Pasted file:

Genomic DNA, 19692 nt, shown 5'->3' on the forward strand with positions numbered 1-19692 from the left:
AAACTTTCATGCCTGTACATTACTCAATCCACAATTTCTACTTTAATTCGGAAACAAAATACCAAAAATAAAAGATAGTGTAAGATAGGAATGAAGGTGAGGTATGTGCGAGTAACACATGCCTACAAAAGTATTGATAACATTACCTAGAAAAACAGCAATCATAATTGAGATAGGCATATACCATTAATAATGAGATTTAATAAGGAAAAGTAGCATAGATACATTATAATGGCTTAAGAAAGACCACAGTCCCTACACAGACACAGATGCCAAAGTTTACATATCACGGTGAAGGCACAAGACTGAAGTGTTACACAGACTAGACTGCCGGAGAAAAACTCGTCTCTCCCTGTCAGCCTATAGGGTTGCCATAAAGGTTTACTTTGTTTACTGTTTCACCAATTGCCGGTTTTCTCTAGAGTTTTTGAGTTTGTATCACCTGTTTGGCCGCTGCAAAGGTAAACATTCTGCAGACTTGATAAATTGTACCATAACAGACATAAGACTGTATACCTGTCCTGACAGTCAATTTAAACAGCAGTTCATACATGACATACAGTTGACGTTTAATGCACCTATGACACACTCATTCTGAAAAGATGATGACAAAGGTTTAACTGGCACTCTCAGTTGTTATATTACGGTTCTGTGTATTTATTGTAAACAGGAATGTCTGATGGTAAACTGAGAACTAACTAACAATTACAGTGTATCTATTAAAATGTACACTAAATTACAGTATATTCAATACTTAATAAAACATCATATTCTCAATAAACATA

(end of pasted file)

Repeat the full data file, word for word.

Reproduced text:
Genomic DNA, 19692 nt, shown 5'->3' on the forward strand with positions numbered 1-19692 from the left:
AAACTTTCATGCCTGTACATTACTCAATCCACAATTTCTACTTTAATTCGGAAACAAAATACCAAAAATAAAAGATAGTGTAAGATAGGAATGAAGGTGAGGTATGTGCGAGTAACACATGCCTACAAAAGTATTGATAACATTACCTAGAAAAACAGCAATCATAATTGAGATAGGCATATACCATTAATAATGAGATTTAATAAGGAAAAGTAGCATAGATACATTATAATGGCTTAAGAAAGACCACAGTCCCTACACAGACACAGATGCCAAAGTTTACATATCACGGTGAAGGCACAAGACTGAAGTGTTACACAGACTAGACTGCCGGAGAAAAACTCGTCTCTCCCTGTCAGCCTATAGGGTTGCCATAAAGGTTTACTTTGTTTACTGTTTCACCAATTGCCGGTTTTCTCTAGAGTTTTTGAGTTTGTATCACCTGTTTGGCCGCTGCAAAGGTAAACATTCTGCAGACTTGATAAATTGTACCATAACAGACATAAGACTGTATACCTGTCCTGACAGTCAATTTAAACAGCAGTTCATACATGACATACAGTTGACGTTTAATGCACCTATGACACACTCATTCTGAAAAGATGATGACAAAGGTTTAACTGGCACTCTCAGTTGTTATATTACGGTTCTGTGTATTTATTGTAAACAGGAATGTCTGATGGTAAACTGAGAACTAACTAACAATTACAGTGTATCTATTAAAATGTACACTAAATTACAGTATATTCAATACTTAATAAAACATCATATTCTCAATAAACATA